MCL 750.520j, Michigan’s rape shield statute, provides that:
(1) Evidence of specific instances of the victim’s sexual conduct, opinion evidence of the victim’s sexual conduct, and reputation evidence of the victim’s sexual conduct shall not be admitted … unless and only to the extent that the judge finds that the following proposed evidence is material to a fact at issue in the case and that its inflammatory or prejudicial nature does not outweigh its probative value:
(a) Evidence of the victim’s past sexual conduct with the actor.
(b) Evidence of specific instances of sexual activity showing the source or origin of semen, pregnancy, or disease.
In its recent opinion in People v. Hoskinson, 2010 WL 5129891 (Mich.App. 2010), the Court of Appeals of Michigan rejected the appellant’s argument that he could present evidence of the alleged victim’s sexual conduct to prove that she consumed a high level of alcohol on the night he allegedly sexually assaulted her. In rejecting this argument, the court concluded: “Allowing the jury to hear about a victim’s sexual past to prove the victim consumed a high level of alcohol is not a recognized exception, and such a rule would violate a victim’s rights under the rape shield statute.”
At first blush, this sentence seems innocuous, something we might see in any case denying an appellant’s rape shield appeal. But at second glance, it seems much more significant.
So, what’s the significance? Well, most rape shield opinions only reference the rights of the defendant, with the question being whether the application of a rape shield rule, a rule of evidence, violates the rights of the defendant. Indeed, Federal Rule of Evidence 412, the federal rape shield rule, specifically indicates that there is an exception to the rule for “evidence the exclusion of which would violate the constitutional rights of the defendant.”
Conversely, you don’t often see a rape shield case mention the victim’s rights. Indeed, a quick WESTLAW search of “victim’s rights” /p “rape shield” returned no results in the ALLFEDS database. The same search returned 8 results, including People v. Hoskinson, in the ALLSTATES database. 4 of these results come from Montana courts, which do seem to embrace the idea of Montana’s rape shield rule vesting rights in the victim.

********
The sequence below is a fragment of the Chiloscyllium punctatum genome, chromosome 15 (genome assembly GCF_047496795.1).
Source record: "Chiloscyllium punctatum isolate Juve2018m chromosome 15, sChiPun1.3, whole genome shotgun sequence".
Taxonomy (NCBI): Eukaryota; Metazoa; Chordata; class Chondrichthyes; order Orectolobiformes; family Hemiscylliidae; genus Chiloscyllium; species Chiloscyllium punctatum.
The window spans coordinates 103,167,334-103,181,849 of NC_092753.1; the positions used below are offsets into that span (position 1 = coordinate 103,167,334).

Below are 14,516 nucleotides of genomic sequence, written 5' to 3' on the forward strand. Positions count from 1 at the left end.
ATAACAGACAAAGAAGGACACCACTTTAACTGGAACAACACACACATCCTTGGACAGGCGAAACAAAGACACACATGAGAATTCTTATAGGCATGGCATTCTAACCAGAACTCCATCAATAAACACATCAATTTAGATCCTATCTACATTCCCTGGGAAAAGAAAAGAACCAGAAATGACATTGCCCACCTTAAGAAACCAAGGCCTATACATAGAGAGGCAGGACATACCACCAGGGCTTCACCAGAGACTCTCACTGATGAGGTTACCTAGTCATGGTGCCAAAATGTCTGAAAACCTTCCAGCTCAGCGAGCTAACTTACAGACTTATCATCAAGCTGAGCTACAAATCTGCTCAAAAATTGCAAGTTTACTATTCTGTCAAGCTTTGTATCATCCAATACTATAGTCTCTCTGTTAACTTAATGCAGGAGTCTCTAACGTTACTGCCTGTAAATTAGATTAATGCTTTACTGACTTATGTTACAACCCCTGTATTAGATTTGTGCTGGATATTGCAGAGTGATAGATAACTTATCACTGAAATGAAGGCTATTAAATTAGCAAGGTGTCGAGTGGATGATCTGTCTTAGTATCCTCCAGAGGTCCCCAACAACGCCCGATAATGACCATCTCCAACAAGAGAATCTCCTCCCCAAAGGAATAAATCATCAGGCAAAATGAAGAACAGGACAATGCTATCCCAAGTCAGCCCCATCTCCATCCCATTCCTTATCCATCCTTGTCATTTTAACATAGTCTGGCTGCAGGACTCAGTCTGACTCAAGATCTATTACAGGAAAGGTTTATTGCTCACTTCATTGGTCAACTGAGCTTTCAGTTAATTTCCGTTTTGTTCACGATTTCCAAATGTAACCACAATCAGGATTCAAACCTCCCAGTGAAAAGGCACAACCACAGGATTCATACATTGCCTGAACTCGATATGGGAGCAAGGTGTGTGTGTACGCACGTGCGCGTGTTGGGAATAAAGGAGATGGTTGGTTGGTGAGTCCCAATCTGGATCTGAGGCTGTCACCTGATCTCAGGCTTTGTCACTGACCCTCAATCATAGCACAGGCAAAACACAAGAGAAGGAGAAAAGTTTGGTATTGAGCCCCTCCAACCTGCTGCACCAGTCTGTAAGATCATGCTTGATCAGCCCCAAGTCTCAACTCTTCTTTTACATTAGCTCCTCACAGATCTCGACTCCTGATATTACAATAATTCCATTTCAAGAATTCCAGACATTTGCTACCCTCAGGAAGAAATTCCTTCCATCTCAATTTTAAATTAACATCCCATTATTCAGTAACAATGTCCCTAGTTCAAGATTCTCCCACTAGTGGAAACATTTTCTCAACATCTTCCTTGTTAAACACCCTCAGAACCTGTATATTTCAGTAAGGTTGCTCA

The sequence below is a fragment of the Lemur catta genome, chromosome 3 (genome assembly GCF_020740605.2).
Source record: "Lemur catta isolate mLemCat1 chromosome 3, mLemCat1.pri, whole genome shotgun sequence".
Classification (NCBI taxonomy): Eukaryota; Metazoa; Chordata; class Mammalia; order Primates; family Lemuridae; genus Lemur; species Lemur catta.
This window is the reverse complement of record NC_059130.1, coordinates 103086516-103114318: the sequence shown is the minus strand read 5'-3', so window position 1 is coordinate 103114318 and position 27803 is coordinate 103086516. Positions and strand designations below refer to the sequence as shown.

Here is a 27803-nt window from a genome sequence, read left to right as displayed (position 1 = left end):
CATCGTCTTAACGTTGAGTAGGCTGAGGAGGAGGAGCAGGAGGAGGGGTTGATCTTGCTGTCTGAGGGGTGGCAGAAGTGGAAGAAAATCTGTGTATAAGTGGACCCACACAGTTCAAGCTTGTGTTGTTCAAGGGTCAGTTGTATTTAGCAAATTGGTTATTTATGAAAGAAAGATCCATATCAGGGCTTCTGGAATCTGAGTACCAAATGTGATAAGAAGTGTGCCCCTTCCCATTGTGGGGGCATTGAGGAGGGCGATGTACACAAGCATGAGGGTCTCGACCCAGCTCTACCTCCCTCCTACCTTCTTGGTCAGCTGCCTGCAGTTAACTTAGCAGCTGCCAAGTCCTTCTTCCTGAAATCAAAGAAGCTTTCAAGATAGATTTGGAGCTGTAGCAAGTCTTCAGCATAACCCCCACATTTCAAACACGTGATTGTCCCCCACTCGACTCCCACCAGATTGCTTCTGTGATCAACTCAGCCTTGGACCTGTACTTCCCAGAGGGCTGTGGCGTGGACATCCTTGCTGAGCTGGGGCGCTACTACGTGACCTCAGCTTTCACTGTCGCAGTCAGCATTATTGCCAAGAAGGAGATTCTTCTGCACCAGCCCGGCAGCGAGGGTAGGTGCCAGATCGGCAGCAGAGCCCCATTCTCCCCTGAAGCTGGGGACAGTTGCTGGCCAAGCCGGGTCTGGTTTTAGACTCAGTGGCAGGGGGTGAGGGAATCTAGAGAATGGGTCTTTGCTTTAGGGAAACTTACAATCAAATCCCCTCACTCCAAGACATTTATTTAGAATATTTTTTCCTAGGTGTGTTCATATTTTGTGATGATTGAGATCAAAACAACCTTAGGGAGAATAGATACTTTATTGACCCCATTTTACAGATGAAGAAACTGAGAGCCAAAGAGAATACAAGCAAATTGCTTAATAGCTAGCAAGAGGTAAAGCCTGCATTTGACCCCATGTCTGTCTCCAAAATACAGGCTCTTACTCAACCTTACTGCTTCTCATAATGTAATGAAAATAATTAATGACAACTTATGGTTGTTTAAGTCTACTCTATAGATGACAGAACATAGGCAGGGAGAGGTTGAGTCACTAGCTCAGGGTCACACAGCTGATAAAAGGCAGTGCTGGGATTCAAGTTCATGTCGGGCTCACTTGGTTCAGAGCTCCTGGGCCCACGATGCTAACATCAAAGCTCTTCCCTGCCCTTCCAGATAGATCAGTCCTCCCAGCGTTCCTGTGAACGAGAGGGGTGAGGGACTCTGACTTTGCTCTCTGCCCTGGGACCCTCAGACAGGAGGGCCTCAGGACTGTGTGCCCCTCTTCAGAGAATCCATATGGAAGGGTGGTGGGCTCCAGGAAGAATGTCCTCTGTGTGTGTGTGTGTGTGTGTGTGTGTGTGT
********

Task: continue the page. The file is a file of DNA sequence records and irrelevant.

Some of the other results are less clear. In a Georgia case, it was the appellant himself who claimed that the alleged victim’s rights under Georgia’s rape shield rule had to yield to his right to confront witnesses against him. And, in an Illinois case, the court referenced the alleged victim’s rights under Illinois’ rape shield rule only as part of its finding that those rights had to yield to the defendant’s confrontation rights.
So, the opinion of the Court of Appeals of Michigan in People v. Hoskinson is actually fairly atypical and, I would claim, important. Why? Well, if the prosecution is prosecuting a defendant for rape and loses a rape shield ruling, the prosecution might not choose to appeal that ruling before the evidence is presented And, if the rape shield rule is just a rule of evidence, the alleged victim presumably could not appeal that ruling on her own. But, if the rule creates rights in the victim, maybe she would be able to appeal.
Meanwhile, if an alleged victim in a civil action for sexual assault loses a rape shield ruling ruling, and the rape shield rule is just a rule of evidence, all she has at her disposal is the typical appeal process. But, if the rule creates rights, she might have alternative avenues to relief.
Of course, this all depends on the nature of the rights created by a rape shield rule. Is it a right to privacy? Is it a right to bodily integrity? Is it Constitutionally based? Very few courts have even found that rape shield rules vest rights in victims, let alone addressed the question of what types of rights they create. But perhaps the opinion in People v. Hoskinson is a sign that this is about to change.